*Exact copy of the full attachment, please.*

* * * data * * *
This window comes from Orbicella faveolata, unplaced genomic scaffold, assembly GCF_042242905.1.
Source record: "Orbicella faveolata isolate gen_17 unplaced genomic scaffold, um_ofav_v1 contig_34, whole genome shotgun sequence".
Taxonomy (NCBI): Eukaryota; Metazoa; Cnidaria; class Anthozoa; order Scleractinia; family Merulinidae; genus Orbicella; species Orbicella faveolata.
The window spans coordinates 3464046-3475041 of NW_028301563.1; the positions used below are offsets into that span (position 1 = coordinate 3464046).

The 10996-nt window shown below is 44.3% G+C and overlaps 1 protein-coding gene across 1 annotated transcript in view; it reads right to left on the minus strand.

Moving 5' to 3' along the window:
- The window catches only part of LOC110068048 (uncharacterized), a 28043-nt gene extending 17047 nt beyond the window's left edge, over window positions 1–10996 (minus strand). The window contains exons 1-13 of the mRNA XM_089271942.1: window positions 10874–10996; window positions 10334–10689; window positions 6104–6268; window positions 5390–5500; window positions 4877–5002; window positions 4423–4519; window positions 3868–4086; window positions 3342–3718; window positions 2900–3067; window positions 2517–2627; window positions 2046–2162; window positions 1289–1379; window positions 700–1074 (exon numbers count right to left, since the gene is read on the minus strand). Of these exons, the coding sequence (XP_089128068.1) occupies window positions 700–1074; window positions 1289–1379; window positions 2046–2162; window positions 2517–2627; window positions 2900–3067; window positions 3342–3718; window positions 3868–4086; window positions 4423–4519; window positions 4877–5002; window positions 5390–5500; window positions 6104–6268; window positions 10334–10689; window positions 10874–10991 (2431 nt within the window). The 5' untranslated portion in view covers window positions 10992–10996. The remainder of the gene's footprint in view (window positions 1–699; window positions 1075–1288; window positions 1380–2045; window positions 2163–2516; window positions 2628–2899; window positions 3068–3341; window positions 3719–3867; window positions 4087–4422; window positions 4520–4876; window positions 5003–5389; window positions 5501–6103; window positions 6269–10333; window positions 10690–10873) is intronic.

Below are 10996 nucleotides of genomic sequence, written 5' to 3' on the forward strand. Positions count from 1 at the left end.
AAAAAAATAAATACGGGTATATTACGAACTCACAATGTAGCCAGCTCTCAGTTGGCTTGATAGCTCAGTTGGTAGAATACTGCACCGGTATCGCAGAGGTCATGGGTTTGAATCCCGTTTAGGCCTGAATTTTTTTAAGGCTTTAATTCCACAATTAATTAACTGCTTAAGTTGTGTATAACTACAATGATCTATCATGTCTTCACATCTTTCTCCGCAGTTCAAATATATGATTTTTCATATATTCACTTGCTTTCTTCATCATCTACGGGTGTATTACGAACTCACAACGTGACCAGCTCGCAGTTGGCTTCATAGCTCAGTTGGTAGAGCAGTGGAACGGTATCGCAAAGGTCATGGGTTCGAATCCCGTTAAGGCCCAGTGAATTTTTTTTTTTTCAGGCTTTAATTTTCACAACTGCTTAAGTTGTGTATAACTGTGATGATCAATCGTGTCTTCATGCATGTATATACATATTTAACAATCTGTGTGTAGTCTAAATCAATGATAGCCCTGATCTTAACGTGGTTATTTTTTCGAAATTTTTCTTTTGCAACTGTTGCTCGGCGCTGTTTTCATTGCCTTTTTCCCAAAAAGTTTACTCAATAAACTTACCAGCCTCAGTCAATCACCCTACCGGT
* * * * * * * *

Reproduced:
This window comes from Orbicella faveolata, unplaced genomic scaffold, assembly GCF_042242905.1.
Source record: "Orbicella faveolata isolate gen_17 unplaced genomic scaffold, um_ofav_v1 contig_34, whole genome shotgun sequence".
Taxonomy (NCBI): Eukaryota; Metazoa; Cnidaria; class Anthozoa; order Scleractinia; family Merulinidae; genus Orbicella; species Orbicella faveolata.
The window spans coordinates 3464046-3475041 of NW_028301563.1; the positions used below are offsets into that span (position 1 = coordinate 3464046).

The 10996-nt window shown below is 44.3% G+C and overlaps 1 protein-coding gene across 1 annotated transcript in view; it reads right to left on the minus strand.

Moving 5' to 3' along the window:
- The window catches only part of LOC110068048 (uncharacterized), a 28043-nt gene extending 17047 nt beyond the window's left edge, over window positions 1–10996 (minus strand). The window contains exons 1-13 of the mRNA XM_089271942.1: window positions 10874–10996; window positions 10334–10689; window positions 6104–6268; window positions 5390–5500; window positions 4877–5002; window positions 4423–4519; window positions 3868–4086; window positions 3342–3718; window positions 2900–3067; window positions 2517–2627; window positions 2046–2162; window positions 1289–1379; window positions 700–1074 (exon numbers count right to left, since the gene is read on the minus strand). Of these exons, the coding sequence (XP_089128068.1) occupies window positions 700–1074; window positions 1289–1379; window positions 2046–2162; window positions 2517–2627; window positions 2900–3067; window positions 3342–3718; window positions 3868–4086; window positions 4423–4519; window positions 4877–5002; window positions 5390–5500; window positions 6104–6268; window positions 10334–10689; window positions 10874–10991 (2431 nt within the window). The 5' untranslated portion in view covers window positions 10992–10996. The remainder of the gene's footprint in view (window positions 1–699; window positions 1075–1288; window positions 1380–2045; window positions 2163–2516; window positions 2628–2899; window positions 3068–3341; window positions 3719–3867; window positions 4087–4422; window positions 4520–4876; window positions 5003–5389; window positions 5501–6103; window positions 6269–10333; window positions 10690–10873) is intronic.

Below are 10996 nucleotides of genomic sequence, written 5' to 3' on the forward strand. Positions count from 1 at the left end.
AAAAAAATAAATACGGGTATATTACGAACTCACAATGTAGCCAGCTCTCAGTTGGCTTGATAGCTCAGTTGGTAGAATACTGCACCGGTATCGCAGAGGTCATGGGTTTGAATCCCGTTTAGGCCTGAATTTTTTTAAGGCTTTAATTCCACAATTAATTAACTGCTTAAGTTGTGTATAACTACAATGATCTATCATGTCTTCACATCTTTCTCCGCAGTTCAAATATATGATTTTTCATATATTCACTTGCTTTCTTCATCATCTACGGGTGTATTACGAACTCACAACGTGACCAGCTCGCAGTTGGCTTCATAGCTCAGTTGGTAGAGCAGTGGAACGGTATCGCAAAGGTCATGGGTTCGAATCCCGTTAAGGCCCAGTGAATTTTTTTTTTTTCAGGCTTTAATTTTCACAACTGCTTAAGTTGTGTATAACTGTGATGATCAATCGTGTCTTCATGCATGTATATACATATTTAACAATCTGTGTGTAGTCTAAATCAATGATAGCCCTGATCTTAACGTGGTTATTTTTTCGAAATTTTTCTTTTGCAACTGTTGCTCGGCGCTGTTTTCATTGCCTTTTTCCCAAAAAGTTTACTCAATAAACTTACCAGCCTCAGTCAATCACCCTACCGGT